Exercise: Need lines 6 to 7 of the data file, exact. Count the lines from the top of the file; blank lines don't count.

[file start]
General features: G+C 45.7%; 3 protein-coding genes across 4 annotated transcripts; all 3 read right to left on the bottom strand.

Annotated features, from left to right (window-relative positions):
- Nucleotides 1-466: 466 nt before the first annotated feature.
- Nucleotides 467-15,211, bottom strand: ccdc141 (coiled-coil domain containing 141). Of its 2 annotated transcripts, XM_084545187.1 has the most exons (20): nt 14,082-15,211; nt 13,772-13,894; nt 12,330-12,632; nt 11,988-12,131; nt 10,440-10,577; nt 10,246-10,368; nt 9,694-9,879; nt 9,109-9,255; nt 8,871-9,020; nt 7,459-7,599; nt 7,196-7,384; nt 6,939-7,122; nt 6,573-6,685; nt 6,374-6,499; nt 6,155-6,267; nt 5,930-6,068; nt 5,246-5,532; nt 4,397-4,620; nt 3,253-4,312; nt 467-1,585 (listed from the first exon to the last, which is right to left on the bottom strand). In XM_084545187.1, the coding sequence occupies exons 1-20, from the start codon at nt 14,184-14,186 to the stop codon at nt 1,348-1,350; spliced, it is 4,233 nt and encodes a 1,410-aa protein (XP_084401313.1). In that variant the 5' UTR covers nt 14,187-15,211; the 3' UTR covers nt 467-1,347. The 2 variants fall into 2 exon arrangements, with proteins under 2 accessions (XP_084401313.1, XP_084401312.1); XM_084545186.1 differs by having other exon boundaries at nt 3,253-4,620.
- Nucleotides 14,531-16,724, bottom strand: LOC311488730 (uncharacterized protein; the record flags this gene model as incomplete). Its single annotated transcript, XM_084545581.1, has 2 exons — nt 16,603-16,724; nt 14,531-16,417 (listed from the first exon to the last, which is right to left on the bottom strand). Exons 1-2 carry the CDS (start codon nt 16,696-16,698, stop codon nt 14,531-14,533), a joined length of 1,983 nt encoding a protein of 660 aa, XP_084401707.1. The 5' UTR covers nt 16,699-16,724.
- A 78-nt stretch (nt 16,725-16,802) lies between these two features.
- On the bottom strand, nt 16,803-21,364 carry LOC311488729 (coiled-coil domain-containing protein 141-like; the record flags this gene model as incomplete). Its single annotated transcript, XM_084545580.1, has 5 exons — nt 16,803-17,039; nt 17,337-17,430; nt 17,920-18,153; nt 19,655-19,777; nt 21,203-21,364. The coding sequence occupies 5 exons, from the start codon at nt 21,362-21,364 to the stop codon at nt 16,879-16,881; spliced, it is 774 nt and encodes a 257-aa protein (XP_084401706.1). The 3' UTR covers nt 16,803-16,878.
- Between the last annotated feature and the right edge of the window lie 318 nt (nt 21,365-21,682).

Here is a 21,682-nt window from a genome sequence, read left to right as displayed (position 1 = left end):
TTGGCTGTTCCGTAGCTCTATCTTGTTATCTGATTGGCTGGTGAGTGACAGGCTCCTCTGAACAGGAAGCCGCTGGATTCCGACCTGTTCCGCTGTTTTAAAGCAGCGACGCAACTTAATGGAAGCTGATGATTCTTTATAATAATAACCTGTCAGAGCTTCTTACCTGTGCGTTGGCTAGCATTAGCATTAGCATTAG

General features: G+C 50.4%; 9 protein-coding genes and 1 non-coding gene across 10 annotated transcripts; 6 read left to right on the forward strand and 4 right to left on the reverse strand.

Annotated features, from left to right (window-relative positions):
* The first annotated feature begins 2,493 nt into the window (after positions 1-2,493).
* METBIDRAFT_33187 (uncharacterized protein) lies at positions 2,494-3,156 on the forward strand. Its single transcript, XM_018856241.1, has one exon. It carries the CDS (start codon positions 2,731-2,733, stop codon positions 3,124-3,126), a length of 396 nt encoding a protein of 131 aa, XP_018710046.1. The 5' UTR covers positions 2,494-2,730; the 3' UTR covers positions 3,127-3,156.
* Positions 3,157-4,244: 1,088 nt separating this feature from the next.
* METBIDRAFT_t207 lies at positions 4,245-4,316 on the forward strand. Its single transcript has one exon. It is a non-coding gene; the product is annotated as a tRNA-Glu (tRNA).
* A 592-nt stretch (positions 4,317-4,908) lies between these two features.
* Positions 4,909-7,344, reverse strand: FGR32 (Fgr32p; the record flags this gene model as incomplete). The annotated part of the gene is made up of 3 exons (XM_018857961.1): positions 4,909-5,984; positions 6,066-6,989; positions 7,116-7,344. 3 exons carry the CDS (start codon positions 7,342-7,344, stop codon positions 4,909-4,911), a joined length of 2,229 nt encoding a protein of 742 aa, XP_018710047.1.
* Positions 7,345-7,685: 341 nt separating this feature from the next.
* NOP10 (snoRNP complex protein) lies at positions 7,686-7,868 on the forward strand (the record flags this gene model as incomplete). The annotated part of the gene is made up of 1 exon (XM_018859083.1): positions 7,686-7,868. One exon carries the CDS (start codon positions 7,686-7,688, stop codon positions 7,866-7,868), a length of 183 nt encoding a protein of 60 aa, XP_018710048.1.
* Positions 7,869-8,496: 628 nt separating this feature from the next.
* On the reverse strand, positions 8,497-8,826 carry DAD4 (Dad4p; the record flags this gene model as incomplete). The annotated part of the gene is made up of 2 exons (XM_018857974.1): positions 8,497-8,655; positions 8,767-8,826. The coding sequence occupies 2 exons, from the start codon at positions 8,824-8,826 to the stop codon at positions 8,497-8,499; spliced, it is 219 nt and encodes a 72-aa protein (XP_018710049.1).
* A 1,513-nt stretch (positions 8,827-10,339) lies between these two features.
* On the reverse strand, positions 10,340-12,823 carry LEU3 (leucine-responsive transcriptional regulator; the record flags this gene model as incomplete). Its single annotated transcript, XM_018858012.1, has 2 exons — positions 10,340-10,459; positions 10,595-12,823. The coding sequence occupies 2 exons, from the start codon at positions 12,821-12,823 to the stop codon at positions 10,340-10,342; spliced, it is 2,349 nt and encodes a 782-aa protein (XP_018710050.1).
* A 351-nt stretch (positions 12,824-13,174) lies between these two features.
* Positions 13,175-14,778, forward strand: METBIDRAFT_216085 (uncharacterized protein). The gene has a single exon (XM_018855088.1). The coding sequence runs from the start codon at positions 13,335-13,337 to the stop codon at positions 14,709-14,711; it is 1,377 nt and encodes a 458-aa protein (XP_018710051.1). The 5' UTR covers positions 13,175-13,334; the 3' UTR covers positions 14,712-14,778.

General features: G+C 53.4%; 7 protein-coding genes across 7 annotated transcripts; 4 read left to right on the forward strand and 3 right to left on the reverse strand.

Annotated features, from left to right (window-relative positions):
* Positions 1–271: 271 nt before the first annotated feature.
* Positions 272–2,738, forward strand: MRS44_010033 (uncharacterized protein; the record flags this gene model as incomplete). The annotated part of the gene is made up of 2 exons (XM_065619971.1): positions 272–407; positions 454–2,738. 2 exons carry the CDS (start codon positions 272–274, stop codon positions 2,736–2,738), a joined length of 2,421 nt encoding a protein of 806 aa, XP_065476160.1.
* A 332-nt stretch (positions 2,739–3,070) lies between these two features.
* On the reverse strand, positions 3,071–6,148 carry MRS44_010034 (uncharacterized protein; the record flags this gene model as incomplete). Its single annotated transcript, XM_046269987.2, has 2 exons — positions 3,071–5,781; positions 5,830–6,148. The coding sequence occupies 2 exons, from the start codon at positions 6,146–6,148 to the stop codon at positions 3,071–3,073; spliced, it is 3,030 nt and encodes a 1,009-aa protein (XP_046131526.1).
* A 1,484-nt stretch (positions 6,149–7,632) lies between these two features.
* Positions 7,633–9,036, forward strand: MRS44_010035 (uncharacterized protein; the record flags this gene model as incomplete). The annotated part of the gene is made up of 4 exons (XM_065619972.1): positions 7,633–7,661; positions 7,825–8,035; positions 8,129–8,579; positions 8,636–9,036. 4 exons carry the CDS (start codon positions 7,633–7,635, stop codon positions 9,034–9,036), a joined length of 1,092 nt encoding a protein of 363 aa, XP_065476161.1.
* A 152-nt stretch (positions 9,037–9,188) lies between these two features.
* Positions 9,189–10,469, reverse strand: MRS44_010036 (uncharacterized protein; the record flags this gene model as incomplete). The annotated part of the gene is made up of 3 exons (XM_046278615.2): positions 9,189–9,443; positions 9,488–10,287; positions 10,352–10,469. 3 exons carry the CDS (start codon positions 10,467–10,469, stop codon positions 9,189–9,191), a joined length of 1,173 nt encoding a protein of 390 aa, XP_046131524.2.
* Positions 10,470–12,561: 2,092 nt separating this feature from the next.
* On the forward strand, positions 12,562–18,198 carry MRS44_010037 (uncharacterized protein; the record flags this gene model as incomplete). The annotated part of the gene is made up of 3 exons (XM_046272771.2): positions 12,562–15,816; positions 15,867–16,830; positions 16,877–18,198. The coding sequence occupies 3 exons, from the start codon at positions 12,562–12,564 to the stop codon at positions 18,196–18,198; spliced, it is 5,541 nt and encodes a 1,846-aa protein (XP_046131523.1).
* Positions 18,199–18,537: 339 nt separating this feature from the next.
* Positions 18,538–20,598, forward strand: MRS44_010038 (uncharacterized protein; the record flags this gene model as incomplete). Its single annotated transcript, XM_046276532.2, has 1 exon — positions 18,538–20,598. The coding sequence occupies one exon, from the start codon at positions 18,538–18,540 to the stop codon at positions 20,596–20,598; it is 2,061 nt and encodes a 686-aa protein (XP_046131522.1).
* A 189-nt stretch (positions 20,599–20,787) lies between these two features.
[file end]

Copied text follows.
- A 78-nt stretch (nt 16,725-16,802) lies between these two features.
- On the bottom strand, nt 16,803-21,364 carry LOC311488729 (coiled-coil domain-containing protein 141-like; the record flags this gene model as incomplete). Its single annotated transcript, XM_084545580.1, has 5 exons — nt 16,803-17,039; nt 17,337-17,430; nt 17,920-18,153; nt 19,655-19,777; nt 21,203-21,364. The coding sequence occupies 5 exons, from the start codon at nt 21,362-21,364 to the stop codon at nt 16,879-16,881; spliced, it is 774 nt and encodes a 257-aa protein (XP_084401706.1). The 3' UTR covers nt 16,803-16,878.